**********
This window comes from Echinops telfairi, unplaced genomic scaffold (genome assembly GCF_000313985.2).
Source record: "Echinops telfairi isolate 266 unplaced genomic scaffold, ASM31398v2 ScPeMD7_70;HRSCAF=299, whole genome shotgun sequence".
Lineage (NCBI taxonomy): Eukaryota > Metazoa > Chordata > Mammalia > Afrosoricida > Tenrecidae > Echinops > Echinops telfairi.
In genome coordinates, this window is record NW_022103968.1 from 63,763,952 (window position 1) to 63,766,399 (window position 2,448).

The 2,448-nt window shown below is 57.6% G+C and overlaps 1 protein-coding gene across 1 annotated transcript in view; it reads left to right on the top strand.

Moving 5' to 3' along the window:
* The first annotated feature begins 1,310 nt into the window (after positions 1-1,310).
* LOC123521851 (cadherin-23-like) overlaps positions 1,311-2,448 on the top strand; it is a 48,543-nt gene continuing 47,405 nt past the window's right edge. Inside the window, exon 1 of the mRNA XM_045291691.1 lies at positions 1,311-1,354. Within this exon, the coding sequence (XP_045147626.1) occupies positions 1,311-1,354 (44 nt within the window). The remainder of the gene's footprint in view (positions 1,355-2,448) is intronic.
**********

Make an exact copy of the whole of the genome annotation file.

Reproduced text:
This window comes from Echinops telfairi, unplaced genomic scaffold (genome assembly GCF_000313985.2).
Source record: "Echinops telfairi isolate 266 unplaced genomic scaffold, ASM31398v2 ScPeMD7_70;HRSCAF=299, whole genome shotgun sequence".
Lineage (NCBI taxonomy): Eukaryota > Metazoa > Chordata > Mammalia > Afrosoricida > Tenrecidae > Echinops > Echinops telfairi.
In genome coordinates, this window is record NW_022103968.1 from 63,763,952 (window position 1) to 63,766,399 (window position 2,448).

The 2,448-nt window shown below is 57.6% G+C and overlaps 1 protein-coding gene across 1 annotated transcript in view; it reads left to right on the top strand.

Moving 5' to 3' along the window:
* The first annotated feature begins 1,310 nt into the window (after positions 1-1,310).
* LOC123521851 (cadherin-23-like) overlaps positions 1,311-2,448 on the top strand; it is a 48,543-nt gene continuing 47,405 nt past the window's right edge. Inside the window, exon 1 of the mRNA XM_045291691.1 lies at positions 1,311-1,354. Within this exon, the coding sequence (XP_045147626.1) occupies positions 1,311-1,354 (44 nt within the window). The remainder of the gene's footprint in view (positions 1,355-2,448) is intronic.